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did you get the chance to read this article that BrewPastor posted?

http://www.maltosefalcons.com/tech/M..._Culturing.php
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Old 08-10-2006, 10:23 PM   #7
johnsma22
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Proper aeration of your wort is critical to obtaining a complete fermentation. It sound like you have everything else going in the right direction IE.. yeast starters etc, but the shaking method of aeration is very lacking. I would suggest investing in an O2 system and I'll bet you will see a marked improvement in your fermentations.

John
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Old 08-10-2006, 10:33 PM   #8
God Emporer BillyBrew
 
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Quote:
Originally Posted by Chimone
did you get the chance to read this article that BrewPastor posted?

http://www.maltosefalcons.com/tech/M..._Culturing.php
Not yet, but I will read it this evening.

Quote:
Originally Posted by johnsma22
Proper aeration of your wort is critical to obtaining a complete fermentation. It sound like you have everything else going in the right direction IE.. yeast starters etc, but the shaking method of aeration is very lacking. I would suggest investing in an O2 system and I'll bet you will see a marked improvement in your fermentations.

John
Do you mean a stone and an aquarium pump or is there something that's more recommended?
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Desert Planet Brewing Co.

Primary :Bloody Nose Porter
Primary 2: Bloody Nose Porter
Secondary: Blackberry Melomel
Secondary 2:air
Bottled : 14 Pound Hammer Cider, Punkin Ale, know ale, Domino wheat
Keg 1: **** Inside Her
Keg 2: IPA
Keg 3: one on a weeknight, two on a weekend IIPA
Future : Ginger Cream Ale,

 
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Old 08-10-2006, 10:44 PM   #9
Desert_Sky
 
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Quote:
Originally Posted by God Emporer BillyBrew
Do you mean a stone and an aquarium pump or is there something that's more recommended?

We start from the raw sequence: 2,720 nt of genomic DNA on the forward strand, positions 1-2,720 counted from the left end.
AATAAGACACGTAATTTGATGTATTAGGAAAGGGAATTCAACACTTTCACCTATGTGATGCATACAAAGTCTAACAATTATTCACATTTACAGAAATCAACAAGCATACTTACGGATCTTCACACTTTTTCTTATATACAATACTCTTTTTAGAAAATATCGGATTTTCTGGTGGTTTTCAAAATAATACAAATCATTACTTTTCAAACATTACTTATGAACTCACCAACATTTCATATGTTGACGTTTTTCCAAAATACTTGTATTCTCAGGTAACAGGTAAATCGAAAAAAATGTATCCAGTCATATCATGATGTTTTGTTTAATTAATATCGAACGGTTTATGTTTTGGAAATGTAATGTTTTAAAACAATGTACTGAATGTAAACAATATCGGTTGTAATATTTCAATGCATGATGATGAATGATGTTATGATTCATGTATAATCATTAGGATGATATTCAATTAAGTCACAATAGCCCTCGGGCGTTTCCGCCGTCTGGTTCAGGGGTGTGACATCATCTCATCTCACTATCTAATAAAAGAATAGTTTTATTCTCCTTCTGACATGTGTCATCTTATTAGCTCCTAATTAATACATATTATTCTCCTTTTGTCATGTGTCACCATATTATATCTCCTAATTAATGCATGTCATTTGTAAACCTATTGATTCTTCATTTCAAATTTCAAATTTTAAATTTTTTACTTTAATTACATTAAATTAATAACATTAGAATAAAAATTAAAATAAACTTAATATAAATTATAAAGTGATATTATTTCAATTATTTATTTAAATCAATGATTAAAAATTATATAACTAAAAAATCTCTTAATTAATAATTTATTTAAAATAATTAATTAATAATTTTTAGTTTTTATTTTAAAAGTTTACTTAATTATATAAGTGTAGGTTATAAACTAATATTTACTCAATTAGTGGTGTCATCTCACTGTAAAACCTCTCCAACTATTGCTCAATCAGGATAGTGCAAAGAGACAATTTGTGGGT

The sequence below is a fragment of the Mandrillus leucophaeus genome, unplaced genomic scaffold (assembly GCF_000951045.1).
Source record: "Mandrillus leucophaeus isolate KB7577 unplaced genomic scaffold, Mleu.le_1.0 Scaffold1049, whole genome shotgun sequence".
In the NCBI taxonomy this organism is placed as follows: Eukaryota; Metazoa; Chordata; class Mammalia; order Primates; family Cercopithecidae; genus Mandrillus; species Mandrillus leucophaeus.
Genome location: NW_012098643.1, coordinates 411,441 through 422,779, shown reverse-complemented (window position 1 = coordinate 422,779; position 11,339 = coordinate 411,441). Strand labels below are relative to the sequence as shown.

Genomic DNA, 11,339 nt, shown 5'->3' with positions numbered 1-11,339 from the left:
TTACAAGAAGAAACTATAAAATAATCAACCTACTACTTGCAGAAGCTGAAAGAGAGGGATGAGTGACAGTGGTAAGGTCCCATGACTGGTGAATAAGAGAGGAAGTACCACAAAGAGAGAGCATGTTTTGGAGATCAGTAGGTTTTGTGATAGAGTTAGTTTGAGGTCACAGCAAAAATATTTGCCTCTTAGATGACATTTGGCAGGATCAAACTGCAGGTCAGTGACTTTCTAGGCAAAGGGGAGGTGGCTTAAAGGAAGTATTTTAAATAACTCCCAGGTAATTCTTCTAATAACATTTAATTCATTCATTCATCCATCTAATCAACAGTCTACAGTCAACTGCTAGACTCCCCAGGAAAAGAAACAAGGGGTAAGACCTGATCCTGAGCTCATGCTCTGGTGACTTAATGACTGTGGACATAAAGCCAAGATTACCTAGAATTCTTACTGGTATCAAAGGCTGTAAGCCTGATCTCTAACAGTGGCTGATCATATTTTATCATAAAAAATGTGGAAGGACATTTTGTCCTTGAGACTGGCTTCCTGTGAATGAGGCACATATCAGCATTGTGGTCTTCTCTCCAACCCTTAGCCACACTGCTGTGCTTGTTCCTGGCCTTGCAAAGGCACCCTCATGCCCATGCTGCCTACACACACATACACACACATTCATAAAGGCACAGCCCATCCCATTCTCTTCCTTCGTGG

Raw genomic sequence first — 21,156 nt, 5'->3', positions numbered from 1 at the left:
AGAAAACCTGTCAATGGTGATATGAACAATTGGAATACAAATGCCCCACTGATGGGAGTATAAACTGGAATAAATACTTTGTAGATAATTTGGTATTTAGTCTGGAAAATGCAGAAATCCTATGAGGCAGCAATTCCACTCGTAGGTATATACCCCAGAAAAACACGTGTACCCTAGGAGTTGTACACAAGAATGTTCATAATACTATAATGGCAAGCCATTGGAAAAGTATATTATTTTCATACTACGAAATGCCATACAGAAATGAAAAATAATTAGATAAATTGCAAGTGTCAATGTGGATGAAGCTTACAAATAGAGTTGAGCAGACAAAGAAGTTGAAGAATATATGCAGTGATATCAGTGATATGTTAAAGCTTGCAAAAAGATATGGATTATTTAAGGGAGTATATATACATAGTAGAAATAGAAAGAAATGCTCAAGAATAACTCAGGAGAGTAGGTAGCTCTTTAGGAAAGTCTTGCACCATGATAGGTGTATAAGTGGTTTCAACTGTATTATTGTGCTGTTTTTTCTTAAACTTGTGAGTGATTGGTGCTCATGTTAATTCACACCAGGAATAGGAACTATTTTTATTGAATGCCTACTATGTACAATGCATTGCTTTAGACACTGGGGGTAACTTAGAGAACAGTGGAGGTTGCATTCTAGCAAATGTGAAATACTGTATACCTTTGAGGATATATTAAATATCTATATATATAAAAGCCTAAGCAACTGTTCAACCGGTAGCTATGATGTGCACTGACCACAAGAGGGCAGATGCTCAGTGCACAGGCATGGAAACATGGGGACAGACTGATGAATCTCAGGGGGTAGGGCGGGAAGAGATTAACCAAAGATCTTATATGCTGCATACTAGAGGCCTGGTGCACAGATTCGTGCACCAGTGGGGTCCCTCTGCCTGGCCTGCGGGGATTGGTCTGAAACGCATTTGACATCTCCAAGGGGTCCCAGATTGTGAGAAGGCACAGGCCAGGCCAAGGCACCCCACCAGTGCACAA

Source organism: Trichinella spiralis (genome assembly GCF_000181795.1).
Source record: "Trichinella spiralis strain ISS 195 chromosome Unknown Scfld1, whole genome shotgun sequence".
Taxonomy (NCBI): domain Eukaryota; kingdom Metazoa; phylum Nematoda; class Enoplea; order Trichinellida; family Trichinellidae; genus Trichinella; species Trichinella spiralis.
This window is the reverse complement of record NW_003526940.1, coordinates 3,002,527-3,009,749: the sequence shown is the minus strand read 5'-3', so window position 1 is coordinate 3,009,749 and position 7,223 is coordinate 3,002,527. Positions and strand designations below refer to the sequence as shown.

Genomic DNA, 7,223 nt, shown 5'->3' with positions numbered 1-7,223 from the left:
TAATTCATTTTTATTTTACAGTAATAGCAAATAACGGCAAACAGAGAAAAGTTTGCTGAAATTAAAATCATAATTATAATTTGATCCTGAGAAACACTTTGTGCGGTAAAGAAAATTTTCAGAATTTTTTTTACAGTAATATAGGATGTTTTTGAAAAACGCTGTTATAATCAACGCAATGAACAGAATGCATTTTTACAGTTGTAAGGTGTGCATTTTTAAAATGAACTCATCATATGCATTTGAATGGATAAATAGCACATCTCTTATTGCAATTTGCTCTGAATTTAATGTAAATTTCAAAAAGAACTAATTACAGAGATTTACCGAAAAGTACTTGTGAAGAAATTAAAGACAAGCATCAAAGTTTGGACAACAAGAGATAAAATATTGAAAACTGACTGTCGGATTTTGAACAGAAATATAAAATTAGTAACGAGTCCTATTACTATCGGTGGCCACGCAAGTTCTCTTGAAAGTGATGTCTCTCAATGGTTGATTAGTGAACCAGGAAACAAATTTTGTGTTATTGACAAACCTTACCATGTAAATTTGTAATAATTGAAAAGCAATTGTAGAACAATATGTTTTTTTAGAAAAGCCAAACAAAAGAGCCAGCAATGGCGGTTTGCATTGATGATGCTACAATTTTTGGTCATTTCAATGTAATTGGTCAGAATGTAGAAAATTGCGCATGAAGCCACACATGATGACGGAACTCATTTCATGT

A difusion stone and aquarium pump is more effective than shaking your wort to introduce air into it. But if you want to take it to the extreme, then use the difusion stone hooked to a small oxygen tank.

The aquarium pump is just taking ambient air which is oxygen, notrogen, etc, etc.....which is still great, but pure oxygen is by far the best
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Old 08-10-2006, 11:36 PM   #10
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Quote:
Originally Posted by God Emporer BillyBrew
Do you mean a stone and an aquarium pump or is there something that's more recommended?
As stated, an aquarium pump is OK, but would require 20+ minutes to achieve a proper saturation of O2 in the wort, measured in parts/million. It is better than shaking, but not anywhere as efficient as using pure O2. Injection of oxygen through a 2 micron diffusing stone can actually supersaturate the wort with 10-12 ppm of dissolved oxygen being reached in 5 gallons of wort by a single 60 second blast of oxygen!

I purchased the O2 set up offered from Williams Brewing. The reason I chose this set up over the others that are available, is due to the fact that the diffusion stone is attached to the end of a 22" stainless steel wand. I find it easier to handle, and put where I want it in the fermenter, as opposed to a diffusion stone with a barb attached to the end of a length of food grade tubing. The system does not come with an O2 tank. You can find the small tanks of O2 at any hardware store for about $8-10.

When using this set up, in order to conserve O2, you only need to open the valve so that you just start to see some bubbling on the surface of the wort. Any more than that and you are just wasting O2 into the atmosphere. Also, remove the regulator from the tank after every use, as they are known to leak. I have 15 batches and 3 starters from one tank so far.

John